Grace

Some spaces like a garden, evoke grace. But exactly what is ‘grace’?

I browsed the dictionary trying to find a definition that properly defined what I meant by a garden having grace. There were so many meanings to choose from.

I ventured further and found the Three Graces (Charites) in Greek mythology, said to be daughters of Zeus, the king of all gods.

three_graces_louvre_ma287

The Three Graces

The Three Graces were: ‘Aglaia, the Grace that symbolized Beauty, Euphrosyne, the Grace of Delight and Thalia, the Grace of Blossom. According to Greek poet Pindar, these enchanting goddesses were created to fill the world with pleasant moments and goodwill’ (ref).

Now I was getting close. Beauty, delight and blossoms, created for pleasant moments and goodwill, isn’t that an apt description for a garden? I think of the moments of peace my garden gives me at the end of the day. The graceful arching fronds of the Fijian Hairs foot fern, or the recently spiking Cymbidium orchids with their cascading strappy leaves. I delight in the beauty of my massed pink petunias. They’re called Shockwave and that describes their colour and form perfectly. Beauty, delight and blossoms abound, in my tiny garden, even at this time of the year.

 

 

However, there is something more about the idea of grace that transcends worldly or even mythological description. For me, grace is a deep-seated feeling, a state of mind; elusive, fleeting and intangible. The state of being I have when I meditate successfully or when I am in my garden. A kind of blissful, boundless interconnectedness.

There is no separation between the garden and the gardener

Ark Redwood

 

For my garden, grace is inherent, but for me it is something I constantly have to work on.

I wonder gentle reader, what grace is for you?

 

Many thanks to my gracious friend Ann, for introducing me to Ark Redwood with the gift of his book The Art of Mindful Gardening.
Image of The Three Graces: commons.wikimedia.org
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40 responses to “Grace

  1. Grace! As you say, it has so many many meanings. I don’t think It’s a word I use much as a noun, but I remember once thinking of a house as “graceful” when I entered it. By which I meant (I think) welcoming but self-contained, with a sense of quiet pleasure in itself. Or perhaps delight? The house was small, modestly furnished and decorated, but it had its own spirit.

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    • I love that idea: a space which exudes grace. I feel sensitive to houses and other buildings too. I remember visiting the old Melbourne jail once after it had become a museum. There was such an absence of grace there. No, I wasn’t an inmate! It was where the hanging of Ned Kelly took place. He was an Australian outlaw who became a folk hero.The place was so foreboding and oppressively sad I couldn’t wait to leave.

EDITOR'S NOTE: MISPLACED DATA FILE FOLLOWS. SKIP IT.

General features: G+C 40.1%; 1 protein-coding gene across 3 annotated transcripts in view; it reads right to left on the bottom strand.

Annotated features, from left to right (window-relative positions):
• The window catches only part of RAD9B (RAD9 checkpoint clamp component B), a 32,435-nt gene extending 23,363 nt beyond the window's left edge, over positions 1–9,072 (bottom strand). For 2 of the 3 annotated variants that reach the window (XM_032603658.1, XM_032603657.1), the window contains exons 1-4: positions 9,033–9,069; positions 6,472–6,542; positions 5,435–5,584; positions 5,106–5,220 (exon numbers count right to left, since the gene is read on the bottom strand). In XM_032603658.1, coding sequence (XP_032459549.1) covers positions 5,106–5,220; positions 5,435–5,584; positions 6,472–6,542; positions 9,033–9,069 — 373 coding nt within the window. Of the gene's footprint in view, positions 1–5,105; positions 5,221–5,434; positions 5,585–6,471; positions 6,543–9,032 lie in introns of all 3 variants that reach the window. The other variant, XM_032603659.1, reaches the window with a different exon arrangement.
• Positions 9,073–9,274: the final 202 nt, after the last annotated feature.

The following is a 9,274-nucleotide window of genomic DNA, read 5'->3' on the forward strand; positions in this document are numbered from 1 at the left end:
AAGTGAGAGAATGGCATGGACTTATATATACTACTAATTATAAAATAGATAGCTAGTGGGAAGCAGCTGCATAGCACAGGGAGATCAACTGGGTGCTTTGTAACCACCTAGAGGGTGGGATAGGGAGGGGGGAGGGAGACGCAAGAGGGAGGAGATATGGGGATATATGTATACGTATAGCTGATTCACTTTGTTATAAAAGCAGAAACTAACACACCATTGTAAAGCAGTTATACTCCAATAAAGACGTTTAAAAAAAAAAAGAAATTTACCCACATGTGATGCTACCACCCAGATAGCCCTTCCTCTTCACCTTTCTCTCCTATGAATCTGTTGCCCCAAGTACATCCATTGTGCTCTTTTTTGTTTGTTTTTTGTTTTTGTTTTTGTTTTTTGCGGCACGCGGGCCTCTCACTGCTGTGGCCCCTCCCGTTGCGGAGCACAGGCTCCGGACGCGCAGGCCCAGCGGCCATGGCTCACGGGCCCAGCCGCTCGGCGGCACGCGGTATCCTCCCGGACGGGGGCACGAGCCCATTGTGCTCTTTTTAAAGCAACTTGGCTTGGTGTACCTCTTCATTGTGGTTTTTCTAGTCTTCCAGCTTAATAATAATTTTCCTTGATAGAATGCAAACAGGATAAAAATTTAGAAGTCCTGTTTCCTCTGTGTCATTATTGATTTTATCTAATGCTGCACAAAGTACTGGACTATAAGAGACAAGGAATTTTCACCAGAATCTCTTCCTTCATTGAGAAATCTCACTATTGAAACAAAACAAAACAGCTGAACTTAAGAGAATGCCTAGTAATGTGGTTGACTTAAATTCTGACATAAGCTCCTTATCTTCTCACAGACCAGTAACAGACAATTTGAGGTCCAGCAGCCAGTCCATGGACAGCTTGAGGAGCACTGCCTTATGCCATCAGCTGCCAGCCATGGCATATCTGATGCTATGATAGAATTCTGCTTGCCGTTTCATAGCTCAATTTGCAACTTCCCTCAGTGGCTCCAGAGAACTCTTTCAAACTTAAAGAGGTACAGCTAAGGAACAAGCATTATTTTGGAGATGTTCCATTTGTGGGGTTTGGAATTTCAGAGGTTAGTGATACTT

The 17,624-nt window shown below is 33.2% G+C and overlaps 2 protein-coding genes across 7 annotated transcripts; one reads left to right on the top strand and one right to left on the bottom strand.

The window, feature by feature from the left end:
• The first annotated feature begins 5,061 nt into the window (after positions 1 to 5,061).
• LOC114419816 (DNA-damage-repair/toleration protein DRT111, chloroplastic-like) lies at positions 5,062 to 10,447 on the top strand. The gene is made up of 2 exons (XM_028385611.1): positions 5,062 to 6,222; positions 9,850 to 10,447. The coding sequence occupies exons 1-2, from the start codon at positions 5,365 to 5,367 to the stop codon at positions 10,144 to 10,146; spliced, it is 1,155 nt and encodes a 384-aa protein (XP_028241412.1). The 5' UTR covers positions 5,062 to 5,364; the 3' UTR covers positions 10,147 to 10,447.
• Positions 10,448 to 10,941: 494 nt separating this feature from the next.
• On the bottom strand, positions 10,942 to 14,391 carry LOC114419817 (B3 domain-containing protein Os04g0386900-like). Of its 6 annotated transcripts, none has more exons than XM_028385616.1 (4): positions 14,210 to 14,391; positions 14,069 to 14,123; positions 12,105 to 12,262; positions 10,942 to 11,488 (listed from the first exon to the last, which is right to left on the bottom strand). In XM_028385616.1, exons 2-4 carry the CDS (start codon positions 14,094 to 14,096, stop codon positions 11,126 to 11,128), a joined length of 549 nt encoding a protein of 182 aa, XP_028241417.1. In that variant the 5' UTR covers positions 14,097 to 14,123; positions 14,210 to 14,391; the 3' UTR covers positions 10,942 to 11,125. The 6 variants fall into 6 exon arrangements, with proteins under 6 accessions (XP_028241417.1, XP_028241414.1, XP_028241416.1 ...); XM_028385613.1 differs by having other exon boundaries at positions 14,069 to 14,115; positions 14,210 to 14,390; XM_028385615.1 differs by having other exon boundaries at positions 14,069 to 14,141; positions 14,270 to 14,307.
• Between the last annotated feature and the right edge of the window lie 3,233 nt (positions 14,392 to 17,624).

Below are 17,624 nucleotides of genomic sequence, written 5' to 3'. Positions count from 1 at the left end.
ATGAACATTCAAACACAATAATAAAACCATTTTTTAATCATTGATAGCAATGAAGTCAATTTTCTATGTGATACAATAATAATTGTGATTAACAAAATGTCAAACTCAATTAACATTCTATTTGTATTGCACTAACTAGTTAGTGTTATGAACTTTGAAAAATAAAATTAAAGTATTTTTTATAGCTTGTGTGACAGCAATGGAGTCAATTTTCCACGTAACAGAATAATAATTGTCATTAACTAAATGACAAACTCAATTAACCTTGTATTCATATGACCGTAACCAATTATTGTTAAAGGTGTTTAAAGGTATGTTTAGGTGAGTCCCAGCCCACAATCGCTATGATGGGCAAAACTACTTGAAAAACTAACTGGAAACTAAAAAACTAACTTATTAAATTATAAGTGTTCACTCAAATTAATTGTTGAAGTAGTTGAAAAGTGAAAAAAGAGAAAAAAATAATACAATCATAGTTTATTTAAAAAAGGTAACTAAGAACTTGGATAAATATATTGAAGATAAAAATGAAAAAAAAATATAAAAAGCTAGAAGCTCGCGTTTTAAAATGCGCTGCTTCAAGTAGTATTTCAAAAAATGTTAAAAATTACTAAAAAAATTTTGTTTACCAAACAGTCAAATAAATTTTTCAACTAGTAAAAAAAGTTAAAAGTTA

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  2. That’s a nice way to think about grace. A you know, I don’t have a garden (sniff), but I feel an interconnectedness with nature when I go walking in the hills, so perhaps that counts. 🙂

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  3. For me grace implies movement – either in space or in time. A fern frond, unfurling in a graceful curve, a bird swooping in to a perfect landing, a runner with an apparently effortless gait. In a garden, as in a home, grace seems to be a pause when everything fits perfectly. It can’t be captured or tied down!

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  4. I find it hard to describe grace with words too. The feeling in meditation, the pause in nature, the movement of dance, the quiet peace when one just “is”

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  5. Hmmm…I think your post has perfectly described how I felt on Saturday when I went to see Mum. This time she was in a very deep sleep, courtesy of some pain medication they have had her on for a little while. If I was to put a word on my interaction with her over the past year, it would be for the most part, disconnection. But on Saturday, despite her not being aware that I was sitting beside her bed (I don’t think so anyway), I felt connected. I sat and watched her and at some point, fell asleep myself. Your comment “A kind of blissful, boundless interconnectedness” is exactly how it felt during that visit. Peaceful. Blissful. Soft. GRACE.

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    • I’m so glad for you Kim. Grace and all it contains is there for us all if we just remember to pause to allow it. It has been a long journey for you but looking back, one I know you’ll appreciate greatly when you have time and space to reflect.

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  6. As a former journalist it’s not surprising Penny would use those elements as background. It creates complexity and great tension for sure. Like you I need to read up on this subject.

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    • Rachel, your comment sent me off into contemplation. Is grace unasked for? Yes. Sometimes. Although I know I strive for a state of grace – even though it seems inherent in some people. But I agree, trying or striving is less effective than simply being ‘open’ to grace. Perhaps that’s where the striving comes in – striving to be open to it. I suppose a great deal also rests on how we define grace. I’m speaking of being in that zone of connectedness with all that is, in the absence of ego or even self awareness. Just being.

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